by Lisa Lambden
For most people picking up a camera and filming video is now second nature; smartphones have made sure of that. And having a clear idea of the story you want to tell is also, it seems, the easier part. But when it comes to turning that footage into an edited video, well that's when the rubber really hits the road.
I remember very clearly the first time I edited video. It was the year 2000 and I was working at the BBC. Prior to that my only knowledge of editing came from watching professional editors making news reports and from one special editor in particular who took the time to show me how to edit using a reel to reel machine which may as well have been the "surreal" machine for all the sense it made to me.
In 2000, the BBC was embarking on a radical project to turn as many of its television reporters as possible into video journalists who would shoot and edit their own stories. Before the journalists were trained, someone had the brilliant idea of training all the managers which included me. You might think that we already knew how to make television given we were telling other people how to do it but the sad reality was none of us had ever filmed anything ourselves at that time and we certainly hadn't edited a story.
The software manufacturer Avid had recently launched its first laptop based editing system and I remember very vividly staring at the screen and thinking "what on earth is that". We'd barely got used to basic word processing at the BBC never mind tackling something that looked like it was out of a sci-fi movie!
I sat beside an Avid trainer whose unenviable job it was to teach me how to edit. I felt sorry for him. I still remember his name was Ian and he was very patient but it was soon obvious to us both that I did not have a clue what I was doing. The more buttons and clicks he explained the more bemused I looked. I felt as though I was the only person in the room who wasn't "getting it" and ultimately my story was edited but in all honesty not really by me.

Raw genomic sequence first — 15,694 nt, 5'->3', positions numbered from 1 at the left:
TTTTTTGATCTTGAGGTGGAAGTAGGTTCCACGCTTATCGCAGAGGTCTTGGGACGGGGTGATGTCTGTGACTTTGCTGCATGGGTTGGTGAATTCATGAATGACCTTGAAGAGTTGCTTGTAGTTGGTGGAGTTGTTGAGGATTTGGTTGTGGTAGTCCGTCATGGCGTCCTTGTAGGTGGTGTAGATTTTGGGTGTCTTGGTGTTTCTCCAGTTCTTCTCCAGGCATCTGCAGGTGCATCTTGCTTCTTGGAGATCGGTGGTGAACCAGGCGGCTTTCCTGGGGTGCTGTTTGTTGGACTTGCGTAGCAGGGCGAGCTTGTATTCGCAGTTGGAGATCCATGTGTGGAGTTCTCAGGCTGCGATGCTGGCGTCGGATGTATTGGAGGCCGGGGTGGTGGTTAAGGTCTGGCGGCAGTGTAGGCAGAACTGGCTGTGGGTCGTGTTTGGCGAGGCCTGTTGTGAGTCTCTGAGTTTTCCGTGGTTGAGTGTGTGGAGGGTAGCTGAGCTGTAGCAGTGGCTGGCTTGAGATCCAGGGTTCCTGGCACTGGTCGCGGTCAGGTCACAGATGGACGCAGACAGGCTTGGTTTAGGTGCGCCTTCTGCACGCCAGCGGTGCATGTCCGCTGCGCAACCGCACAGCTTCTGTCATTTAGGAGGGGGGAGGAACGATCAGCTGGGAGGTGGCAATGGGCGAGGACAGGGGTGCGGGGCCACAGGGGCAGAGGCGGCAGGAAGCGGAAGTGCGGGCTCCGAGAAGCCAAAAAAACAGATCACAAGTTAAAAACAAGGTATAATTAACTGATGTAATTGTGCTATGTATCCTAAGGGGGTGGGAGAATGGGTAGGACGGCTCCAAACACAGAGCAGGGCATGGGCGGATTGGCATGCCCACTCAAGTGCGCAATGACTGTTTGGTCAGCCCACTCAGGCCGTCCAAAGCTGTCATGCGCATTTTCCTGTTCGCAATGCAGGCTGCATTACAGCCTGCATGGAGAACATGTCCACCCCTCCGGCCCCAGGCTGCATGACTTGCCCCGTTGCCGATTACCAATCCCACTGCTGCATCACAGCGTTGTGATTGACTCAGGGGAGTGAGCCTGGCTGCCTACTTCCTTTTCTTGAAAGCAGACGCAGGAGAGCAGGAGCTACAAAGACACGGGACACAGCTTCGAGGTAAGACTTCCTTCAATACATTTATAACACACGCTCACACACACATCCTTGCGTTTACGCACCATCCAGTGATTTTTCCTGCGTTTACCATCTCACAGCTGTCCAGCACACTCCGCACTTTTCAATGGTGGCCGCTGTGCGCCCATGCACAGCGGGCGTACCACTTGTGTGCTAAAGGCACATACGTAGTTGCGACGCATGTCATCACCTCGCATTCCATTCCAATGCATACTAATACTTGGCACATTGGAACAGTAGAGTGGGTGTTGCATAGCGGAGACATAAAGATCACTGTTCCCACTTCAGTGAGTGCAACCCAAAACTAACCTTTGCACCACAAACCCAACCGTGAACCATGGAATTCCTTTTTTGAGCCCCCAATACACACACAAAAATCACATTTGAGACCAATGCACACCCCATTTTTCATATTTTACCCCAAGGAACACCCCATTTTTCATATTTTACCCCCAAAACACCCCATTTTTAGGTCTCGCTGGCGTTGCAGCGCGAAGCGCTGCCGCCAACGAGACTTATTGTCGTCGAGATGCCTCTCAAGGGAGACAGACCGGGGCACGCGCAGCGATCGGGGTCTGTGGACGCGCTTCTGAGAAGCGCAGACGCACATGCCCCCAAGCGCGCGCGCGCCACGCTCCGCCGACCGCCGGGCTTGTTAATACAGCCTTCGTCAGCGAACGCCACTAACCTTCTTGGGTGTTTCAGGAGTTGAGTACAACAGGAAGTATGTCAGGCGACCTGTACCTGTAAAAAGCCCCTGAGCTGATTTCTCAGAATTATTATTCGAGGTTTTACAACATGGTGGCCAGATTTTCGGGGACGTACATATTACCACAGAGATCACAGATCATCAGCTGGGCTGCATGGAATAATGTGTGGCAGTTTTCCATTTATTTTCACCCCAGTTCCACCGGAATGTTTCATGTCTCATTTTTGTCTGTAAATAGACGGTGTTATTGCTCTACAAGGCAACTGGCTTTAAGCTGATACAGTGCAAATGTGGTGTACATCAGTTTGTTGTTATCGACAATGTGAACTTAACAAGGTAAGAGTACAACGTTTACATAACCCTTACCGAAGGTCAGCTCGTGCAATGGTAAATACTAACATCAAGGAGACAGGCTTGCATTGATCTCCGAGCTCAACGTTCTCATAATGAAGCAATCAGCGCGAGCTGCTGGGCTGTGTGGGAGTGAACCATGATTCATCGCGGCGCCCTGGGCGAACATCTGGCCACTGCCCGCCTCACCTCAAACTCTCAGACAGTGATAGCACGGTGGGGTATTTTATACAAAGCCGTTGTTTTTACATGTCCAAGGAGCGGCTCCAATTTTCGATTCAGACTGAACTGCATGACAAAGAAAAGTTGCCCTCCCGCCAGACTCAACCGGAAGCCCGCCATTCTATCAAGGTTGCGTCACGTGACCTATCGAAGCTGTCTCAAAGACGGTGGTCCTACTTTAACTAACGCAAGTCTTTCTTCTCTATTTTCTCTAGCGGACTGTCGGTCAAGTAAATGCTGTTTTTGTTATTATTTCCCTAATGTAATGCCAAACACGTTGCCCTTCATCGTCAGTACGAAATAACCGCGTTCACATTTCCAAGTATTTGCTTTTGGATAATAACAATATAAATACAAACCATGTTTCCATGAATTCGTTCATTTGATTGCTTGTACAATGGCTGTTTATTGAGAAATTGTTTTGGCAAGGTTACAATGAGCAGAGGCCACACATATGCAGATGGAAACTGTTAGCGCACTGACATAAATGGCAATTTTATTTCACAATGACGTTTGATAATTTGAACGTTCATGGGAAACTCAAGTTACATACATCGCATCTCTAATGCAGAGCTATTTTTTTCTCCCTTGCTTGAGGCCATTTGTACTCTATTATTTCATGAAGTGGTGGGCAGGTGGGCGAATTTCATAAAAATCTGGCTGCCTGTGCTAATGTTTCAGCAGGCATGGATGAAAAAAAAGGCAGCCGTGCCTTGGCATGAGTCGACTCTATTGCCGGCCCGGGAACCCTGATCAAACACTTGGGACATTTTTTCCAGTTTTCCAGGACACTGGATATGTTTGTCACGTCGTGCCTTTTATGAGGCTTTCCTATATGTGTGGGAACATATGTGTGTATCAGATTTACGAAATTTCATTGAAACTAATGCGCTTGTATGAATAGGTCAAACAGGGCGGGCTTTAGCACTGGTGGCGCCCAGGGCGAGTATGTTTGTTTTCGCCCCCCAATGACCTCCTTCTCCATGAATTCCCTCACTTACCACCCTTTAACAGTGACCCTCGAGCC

Looking back I realise now that what I experienced was very common. When we run our intensive video boot-camps I see many people who are starting to edit and the expression on their faces is exactly the same as the one on mine 18 years ago. It's called fear. Of course the software now is totally different and one of the reasons we teach Final Cut Pro X in our professional producer workshops is it's so easy for beginners to learn.
My horrific experience editing my first story gave me a much needed insight into what does and what doesn't work when you're teaching someone to edit. Telling them what every button and dropdown does on the interface and watching their eyes glaze over is not the way begin your editing journey. That may seem blindingly obvious but all the teaching I've observed, including at the Apple Store, does exactly that. People are very quickly overwhelmed with too much information and that's the point at which they stop taking anything in.
So here are my three easy steps for making your experience of learning to edit more positive than mine.
First, start with something easy. Don't make your first story some War and Peace like epic with hours of footage. Take The Michael Rosenblum 5 Shot Method course and then go out with your smartphone and shoot 15 minutes of footage, enough to make a simple story.
Second, choose a simple App based editing software like iMovie for IOS if you have an iPhone or Kinemaster Pro if you have a phone with an Android operating system. You'll have a much more positive experience with the simple drag and drop techniques and it will give you a much needed confidence boost.
Third, keep the story you edit nice and short. Just 30 seconds or up to a minute if your footage is very good but no more. It's better to have a great 30 second story than a mediocre 2 minute one. It will also mean you get through the editing quicker and reach the goal of editing your first story. The only difference between your story and the one I did nearly 20 years ago is you will have the satifaction of knowing you did it all by yourself.